Developmental TA Explained

TA’s original focus was on ‘curing the patient’.

Development TA’s focus is on the ‘healthy functioning’.

Developmental TA gives us the tools and skills to support individuals and organisations towards healthy and productive functioning.

Developmental TA as an assessment or analytical tool

Identifying the real or underlying issues assists us to contract clearly for realistic and achievable outcomes.
Amelia’s staff refuse to engage in the company’s new focus.  Maryanne, a TA organisational specialist, is asked to assist. 
Her meeting with Amelia, and manager, Rob, outlines the history, current situation and the company’s expectations for the future. Meetings with various staff provide information about their perceptions, hopes and fears for their and the company’s future. 

Maryanne’s analysis of the situation (using the TA theories) and presentation of a plan enables her to present a contract that is clear, explicit.  It is made available to all parties for them to consider and assess if it will achieve the outcomes they all want. 


Developmental TA gives us the tools to Succeed

The level at which we discount a problem or its significance, gives us the opportunity to find the appropriate solutions.

 Amelia and Rob want the organisation and the department to succeed.  The staff are happy with the status quo; they don’t see any need for change. They’ve seen it all before.

The managers and staff agree to talk through the current issues and to openly listen to each other.

Using the ‘Steps to Success’ booklet, Maryanne encourages all the parties to listen for where they are ‘stuck’, what they are discounting (or choosing not to hear or understand) or what additional information is required from which to make good decisions.

Developmental TA gives us the principles on which to develop healthy organisations

Innovation and creativity are the lifeblood of a thriving organisation. Trust is vital in developing openness and giving creativity and opportunity to develop.

During the original discussions Maryanne heard people talk about a lack of fundamental trust.  Comments like: “she doesn’t even say good morning”; “we don’t have team meetings”, “I wouldn’t dare tell anyone about an idea – they would shoot me down in flames.”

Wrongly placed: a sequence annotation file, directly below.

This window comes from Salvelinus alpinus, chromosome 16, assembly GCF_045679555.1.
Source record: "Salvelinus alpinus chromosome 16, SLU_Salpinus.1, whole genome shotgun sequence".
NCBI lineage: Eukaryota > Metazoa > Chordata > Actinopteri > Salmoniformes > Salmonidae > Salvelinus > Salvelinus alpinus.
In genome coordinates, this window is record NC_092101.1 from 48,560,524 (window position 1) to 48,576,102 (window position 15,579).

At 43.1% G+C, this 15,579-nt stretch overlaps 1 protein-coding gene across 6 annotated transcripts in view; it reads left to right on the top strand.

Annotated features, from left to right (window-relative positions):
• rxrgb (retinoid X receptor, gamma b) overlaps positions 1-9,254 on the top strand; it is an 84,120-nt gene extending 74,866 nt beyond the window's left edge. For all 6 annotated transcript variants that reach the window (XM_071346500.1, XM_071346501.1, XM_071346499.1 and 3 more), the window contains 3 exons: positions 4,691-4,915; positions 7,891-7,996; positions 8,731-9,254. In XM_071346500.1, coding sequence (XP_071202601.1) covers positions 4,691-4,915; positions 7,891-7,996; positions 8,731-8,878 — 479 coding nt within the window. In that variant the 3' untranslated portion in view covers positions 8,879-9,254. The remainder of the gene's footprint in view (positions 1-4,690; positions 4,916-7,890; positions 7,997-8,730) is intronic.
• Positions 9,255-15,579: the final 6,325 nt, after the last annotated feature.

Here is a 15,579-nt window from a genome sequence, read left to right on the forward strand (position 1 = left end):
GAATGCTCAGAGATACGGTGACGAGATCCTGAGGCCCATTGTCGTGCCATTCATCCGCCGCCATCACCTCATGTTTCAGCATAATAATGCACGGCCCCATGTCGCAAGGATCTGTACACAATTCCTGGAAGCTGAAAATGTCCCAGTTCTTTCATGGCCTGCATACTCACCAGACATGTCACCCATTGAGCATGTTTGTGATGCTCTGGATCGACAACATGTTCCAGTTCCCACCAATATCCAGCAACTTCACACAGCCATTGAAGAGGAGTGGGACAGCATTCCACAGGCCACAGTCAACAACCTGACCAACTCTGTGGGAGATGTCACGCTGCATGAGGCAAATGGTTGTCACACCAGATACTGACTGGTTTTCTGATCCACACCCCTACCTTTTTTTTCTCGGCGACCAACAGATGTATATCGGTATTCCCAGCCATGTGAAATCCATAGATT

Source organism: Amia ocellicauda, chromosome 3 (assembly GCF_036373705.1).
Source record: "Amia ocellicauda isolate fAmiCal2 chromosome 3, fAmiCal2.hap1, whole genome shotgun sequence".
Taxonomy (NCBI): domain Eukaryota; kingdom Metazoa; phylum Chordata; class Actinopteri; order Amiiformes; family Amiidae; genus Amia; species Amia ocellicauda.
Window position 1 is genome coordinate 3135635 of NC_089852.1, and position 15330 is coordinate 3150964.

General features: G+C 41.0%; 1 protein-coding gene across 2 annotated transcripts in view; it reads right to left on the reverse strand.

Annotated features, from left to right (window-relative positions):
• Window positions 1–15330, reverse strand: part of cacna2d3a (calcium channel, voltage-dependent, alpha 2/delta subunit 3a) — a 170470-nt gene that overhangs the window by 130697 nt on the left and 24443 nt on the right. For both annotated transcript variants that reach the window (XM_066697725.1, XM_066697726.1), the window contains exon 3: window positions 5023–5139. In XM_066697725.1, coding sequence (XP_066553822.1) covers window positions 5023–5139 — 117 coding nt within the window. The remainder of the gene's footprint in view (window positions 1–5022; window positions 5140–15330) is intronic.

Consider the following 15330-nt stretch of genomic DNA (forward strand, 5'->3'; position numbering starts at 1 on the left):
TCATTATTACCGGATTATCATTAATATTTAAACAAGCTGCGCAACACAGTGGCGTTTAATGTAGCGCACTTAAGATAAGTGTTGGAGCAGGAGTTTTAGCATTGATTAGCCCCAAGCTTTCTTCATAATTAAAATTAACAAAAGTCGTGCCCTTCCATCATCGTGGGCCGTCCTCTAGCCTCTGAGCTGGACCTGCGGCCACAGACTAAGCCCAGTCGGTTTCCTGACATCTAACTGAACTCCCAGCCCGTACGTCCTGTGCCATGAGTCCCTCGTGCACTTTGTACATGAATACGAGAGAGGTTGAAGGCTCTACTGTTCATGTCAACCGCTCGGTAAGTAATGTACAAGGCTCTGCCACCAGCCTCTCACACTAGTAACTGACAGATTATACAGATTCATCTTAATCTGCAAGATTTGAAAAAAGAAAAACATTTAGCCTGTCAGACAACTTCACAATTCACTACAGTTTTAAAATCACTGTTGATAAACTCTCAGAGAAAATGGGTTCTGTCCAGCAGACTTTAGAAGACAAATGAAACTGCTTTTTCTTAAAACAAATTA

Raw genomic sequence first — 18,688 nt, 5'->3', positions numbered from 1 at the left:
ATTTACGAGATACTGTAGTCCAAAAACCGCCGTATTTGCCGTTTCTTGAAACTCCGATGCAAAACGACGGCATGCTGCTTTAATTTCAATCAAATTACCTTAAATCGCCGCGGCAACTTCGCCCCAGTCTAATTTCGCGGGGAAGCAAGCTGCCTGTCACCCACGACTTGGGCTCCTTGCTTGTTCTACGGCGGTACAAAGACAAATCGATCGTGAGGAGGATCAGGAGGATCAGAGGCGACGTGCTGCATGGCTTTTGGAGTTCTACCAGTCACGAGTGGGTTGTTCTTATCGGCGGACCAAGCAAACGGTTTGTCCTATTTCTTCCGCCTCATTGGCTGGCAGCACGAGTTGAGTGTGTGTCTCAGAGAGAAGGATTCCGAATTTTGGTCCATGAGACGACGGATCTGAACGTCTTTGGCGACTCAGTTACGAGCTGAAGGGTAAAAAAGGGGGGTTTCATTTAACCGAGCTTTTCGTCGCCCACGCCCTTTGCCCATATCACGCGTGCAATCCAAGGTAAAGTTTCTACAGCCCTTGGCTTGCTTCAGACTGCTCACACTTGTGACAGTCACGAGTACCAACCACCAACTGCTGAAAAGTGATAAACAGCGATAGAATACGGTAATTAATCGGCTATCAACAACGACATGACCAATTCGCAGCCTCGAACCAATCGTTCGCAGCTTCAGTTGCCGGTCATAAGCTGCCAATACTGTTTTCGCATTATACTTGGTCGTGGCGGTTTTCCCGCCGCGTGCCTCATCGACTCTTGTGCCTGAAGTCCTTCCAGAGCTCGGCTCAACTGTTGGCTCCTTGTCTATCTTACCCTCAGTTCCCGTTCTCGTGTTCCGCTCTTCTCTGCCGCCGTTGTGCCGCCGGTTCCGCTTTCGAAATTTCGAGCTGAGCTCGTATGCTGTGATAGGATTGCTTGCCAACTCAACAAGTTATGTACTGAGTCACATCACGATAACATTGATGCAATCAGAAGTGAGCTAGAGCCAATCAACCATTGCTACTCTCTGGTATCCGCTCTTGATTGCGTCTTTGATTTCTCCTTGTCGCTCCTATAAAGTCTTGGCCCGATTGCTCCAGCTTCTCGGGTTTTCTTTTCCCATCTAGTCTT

Agreeing on the fundamental values the team will work within establishes a platform from which to build trust.  TA’s ‘windows on the world’, (our OK positions), helps to focus our attention on respect, valuing each other and our ideas – even the weird and wonderful, as well as how to respectfully challenge each other.

Develomental TA helps us untangle the difficult issues and turn them around

Confusion, arguments, disciplinary action or industrial action result in disengagement of one sort or another and draw us away from positive connection.


Past interactions have resulted in people feeling like victims, rescuers or persecutors.  The result has been reduced trust, even when the interactions have started from what was considered a ‘helpful’ place. 

Maryanne’s introduction of the TA concept of ‘games’ had everyone nodding their heads in recognition of the dynamics that are a regular occurrence of the ‘drama’ that is created.

With relief, they appreciate the subtle difference shifting position to being in the ‘winners’ paradigm.  They agree to stay connected and support each other in being assertive, acknowledging vulnerability and being a thoughtful team member. 


Developmental TA is effective in understanding preferred working styles

When deadlines are looming, budgets tight, customers demanding, people sick and additional expectations are put on remaining staff, we often resort to the destructive behaviours.

Maryanne introduced a questionnaire to assist them identify their preferred working styles.  They recognised the destructive behaviours when stressed, under pressure and tired.  They also recognised that when they were are high functioning, their constructive behaviours were the opposite of the ‘driven’ and destructive behaviours. 

They became aware of the behaviours that had been driving the previous disengagement. 

This awareness led them to consider how they interacted with other departments and ultimately with their customers. They made agreements about how to mindfully enjoy the positive aspects of the working styles while being mindful of the destructive potential. 


TA had its origins in psychiatry - curing the patient which involved therapy by a qualified and competent therapist.

With the development of TA into such fields as Organisational, Educational and Coaching, the emphasis on 'cure' was not appropriate.  


Julie Hay (TSTA Org/Ed/Psych) in England coined the phrase 'Developmental TA' to differentiate it and to put the emphasis on healthy functioning.  Several people including Julie have then adapted the various TA theories (previously with the focus on pathology) to ones appropriate to focusing on health which enable people to 'develop' and function more appropriately in their world.

Within workplaces, organisations and in the coaching role, these developmental TA theories can be of huge benefit to better understand ourselves, our colleagues, managers, course participants, family and friends and our social contacts.

I trust you will be intrigued and want to look further for what TA has to offer you, your organisation/workplace, university, school, church group, voluntary group …

Developmental TA puts the emphasis on "Healthy Functioning ... to enable people to develop and function more appropriately in their world"